After These Messages, We'll Be Riiight Baaaack

Okay, this is an interesting idea from Fox, home of the gimmick:

Fox Broadcasting Co. is shaking up the commercial TV model with “Remote-Free TV.”

At its upfront presentation Thursday, the network announced it will air two new drama series, J.J. Abrams’ “Fringe” and Joss Whedon’s “Dollhouse,” with dramatically reduced commercial breaks.

“It’s a simple concept and potentially revolutionary,” Fox Entertainment Chairman Peter Liguori said. “We’re going to have less commercials, less promotional time, and less reason for viewers to use the remote. We’re going to redefine the viewing experience.”

Both “Fringe” and “Dollhouse” would have network commercial loads of about five minutes per hour, about half the usual. The commercial pods would also be shorter and they would have about half the promo load as well.

In an interview after the presentation, Fox Entertainment President Kevin Reilly acknowledged that “Remote-Free TV” was a risk but there needed to be a “paradigm shift” in network TV.

Cutting down commercials will make the two already pricey sci-fi series even more expensive as they have to produce longer episodes. To offset that and the reduced commercial inventory, the network is planning to charge advertisers a premium.

Let’s zero in on the most important phrase in there: “Longer episodes.” What they’re talking about here is putting out these two shows, Fringe and Dollhouse, at the length that was once standard for any hour-long show. With a combination of commercials and promos, the running time of a current hour-long show is about 42 minutes. Cut out half the commercials, maybe reduce the number of promos, and the length of an episode would probably be something between 48 and 50 minutes — which happens to be the standard length that existed from the ’50s through the ’80s.

I should note that the rapidly shrinking running times, which I often complain about, were not just dictated by the need to fit in more commercials. There’s a clue in that article, where it says “cutting down commercials will make the two already pricey sci-fi series even more expensive as they have to produce longer episodes.” Episode running times didn’t only shrink because of the insanely expanding commercial time, but because TV episodes were getting more expensive to produce and a 42-minute episode costs less to produce than one with six or seven more minutes of content. If you look at older TV episodes you’ll often be able to spot moments where the producers put in filler in order to save money, like the use of stock footage or exterior shots or cars driving aimlessly along a highway. (My favourite “Let’s pad this show out to 48 minutes” moment: there’s an episode from the first season of The A-Team where the first three minutes consist of a car chase from a previous episode, with new voice-overs dubbed in to make it sound like it’s a different car chase.) Still, at some point the episodes got too short for their own good, and now most shows wind up with a ton of deleted scenes in the effort to get the show down to time — in other words, they’re not actually saving money, they’re just cutting the expensive stuff they already shot.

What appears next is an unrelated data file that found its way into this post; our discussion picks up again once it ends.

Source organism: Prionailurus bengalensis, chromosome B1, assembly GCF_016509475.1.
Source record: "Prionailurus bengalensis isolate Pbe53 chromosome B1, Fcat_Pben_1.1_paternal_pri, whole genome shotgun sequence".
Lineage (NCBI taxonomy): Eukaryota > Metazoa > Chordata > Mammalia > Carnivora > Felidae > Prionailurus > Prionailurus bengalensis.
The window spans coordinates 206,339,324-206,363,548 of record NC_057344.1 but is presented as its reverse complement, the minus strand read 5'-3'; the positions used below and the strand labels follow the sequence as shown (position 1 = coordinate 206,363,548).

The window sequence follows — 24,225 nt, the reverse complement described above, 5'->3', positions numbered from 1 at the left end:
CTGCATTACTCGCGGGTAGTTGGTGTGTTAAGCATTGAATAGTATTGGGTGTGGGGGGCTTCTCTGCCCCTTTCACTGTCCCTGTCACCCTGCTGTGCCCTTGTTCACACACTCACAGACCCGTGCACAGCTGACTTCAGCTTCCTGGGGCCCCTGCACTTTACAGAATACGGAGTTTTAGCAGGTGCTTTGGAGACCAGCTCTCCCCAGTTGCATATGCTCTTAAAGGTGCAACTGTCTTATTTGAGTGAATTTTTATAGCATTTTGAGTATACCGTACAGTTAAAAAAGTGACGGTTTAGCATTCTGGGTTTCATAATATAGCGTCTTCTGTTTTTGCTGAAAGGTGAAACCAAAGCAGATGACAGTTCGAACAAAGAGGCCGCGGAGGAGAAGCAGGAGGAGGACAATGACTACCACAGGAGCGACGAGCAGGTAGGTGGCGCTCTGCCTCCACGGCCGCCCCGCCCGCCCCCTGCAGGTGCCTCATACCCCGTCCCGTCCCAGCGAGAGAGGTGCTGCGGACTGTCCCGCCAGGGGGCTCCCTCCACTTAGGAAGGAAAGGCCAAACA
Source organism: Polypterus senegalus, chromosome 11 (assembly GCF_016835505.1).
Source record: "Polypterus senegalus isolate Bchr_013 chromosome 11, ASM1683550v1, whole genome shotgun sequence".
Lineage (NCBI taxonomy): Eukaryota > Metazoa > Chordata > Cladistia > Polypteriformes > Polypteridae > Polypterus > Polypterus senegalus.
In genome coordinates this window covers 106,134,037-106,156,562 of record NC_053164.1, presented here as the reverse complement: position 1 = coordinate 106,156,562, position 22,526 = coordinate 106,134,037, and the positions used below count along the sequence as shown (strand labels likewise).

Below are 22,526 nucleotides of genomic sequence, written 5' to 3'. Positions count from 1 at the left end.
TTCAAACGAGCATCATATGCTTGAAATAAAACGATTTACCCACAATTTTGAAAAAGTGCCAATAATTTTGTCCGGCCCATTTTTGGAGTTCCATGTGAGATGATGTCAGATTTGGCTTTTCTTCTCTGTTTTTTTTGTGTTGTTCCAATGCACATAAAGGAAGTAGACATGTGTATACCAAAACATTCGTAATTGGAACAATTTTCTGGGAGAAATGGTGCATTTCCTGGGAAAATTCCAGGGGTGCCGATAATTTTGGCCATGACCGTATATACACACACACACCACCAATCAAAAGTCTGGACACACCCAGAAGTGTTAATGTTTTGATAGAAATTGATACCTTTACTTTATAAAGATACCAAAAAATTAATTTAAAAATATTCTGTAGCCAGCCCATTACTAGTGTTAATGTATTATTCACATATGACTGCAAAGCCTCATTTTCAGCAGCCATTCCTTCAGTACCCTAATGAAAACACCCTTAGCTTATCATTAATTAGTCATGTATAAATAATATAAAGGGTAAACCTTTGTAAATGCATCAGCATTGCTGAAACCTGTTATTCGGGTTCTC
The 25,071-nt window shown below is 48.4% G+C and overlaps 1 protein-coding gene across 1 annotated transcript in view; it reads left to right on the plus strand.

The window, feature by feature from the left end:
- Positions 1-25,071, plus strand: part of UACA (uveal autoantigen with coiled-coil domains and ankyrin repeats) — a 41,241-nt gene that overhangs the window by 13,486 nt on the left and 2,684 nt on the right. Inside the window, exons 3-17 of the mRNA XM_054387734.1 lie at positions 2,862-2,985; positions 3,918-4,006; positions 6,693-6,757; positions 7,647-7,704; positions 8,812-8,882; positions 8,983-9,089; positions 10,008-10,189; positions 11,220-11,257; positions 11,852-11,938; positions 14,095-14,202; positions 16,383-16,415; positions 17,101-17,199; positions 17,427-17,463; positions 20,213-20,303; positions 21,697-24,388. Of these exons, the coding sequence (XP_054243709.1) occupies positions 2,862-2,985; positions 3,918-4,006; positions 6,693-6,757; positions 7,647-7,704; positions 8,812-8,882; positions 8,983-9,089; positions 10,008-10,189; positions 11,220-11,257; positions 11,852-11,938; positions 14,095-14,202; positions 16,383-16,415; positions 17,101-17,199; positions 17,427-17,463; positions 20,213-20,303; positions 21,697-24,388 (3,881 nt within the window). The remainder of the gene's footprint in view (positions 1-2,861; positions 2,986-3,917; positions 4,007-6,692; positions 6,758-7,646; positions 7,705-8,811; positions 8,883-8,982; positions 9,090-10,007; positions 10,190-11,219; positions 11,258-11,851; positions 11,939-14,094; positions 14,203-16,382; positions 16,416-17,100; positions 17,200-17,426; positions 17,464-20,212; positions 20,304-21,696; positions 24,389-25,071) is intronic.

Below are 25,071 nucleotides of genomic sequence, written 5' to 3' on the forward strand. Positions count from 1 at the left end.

Will this “fewer commercials” idea work? I hope it does, because I think that some of the problems of network television today are related to the too-short running times. People used to point to many reasons why premium cable could do things that network TV couldn’t, but they rarely pointed to one of the biggest reasons of all: premium-cable episodes are longer than network TV episodes, and therefore have more time for pauses, character development, and all the other stuff you can’t put in if you have to chop the show down to 42 minutes (minus 30 seconds for the main title and another 30 seconds for the closing credits, and also some time for the “previously on…” segments). Comedies especially would benefit from longer episodes, since 21 minutes just is not enough time to tell one story, let alone the two or three you get in most comedies. But on the other hand, Dollhouse and Fringe don’t seem like the type of shows that are guaranteed, or even particularly likely, to become big mainstream hits, and if the network takes a hit on one or both of them because of the need to charge more money to advertisers (which they may not be willing to pay for a “cult”-y show), it may sour them on the idea of reduced commercial time. Which would be too bad, because it’s high on my list of things that could save TV.

Dollhouse I think looks like a show that will benefit from a reduced number of commercial breaks, because Joss Whedon always writes in the once-traditional four act structure, and his shows really won’t work if they have to include eight or nine commercial breaks. (Whedon is one of those writers who often plots an episode around the act breaks, always making sure each act leads up to a slam-bang twist at the end.)

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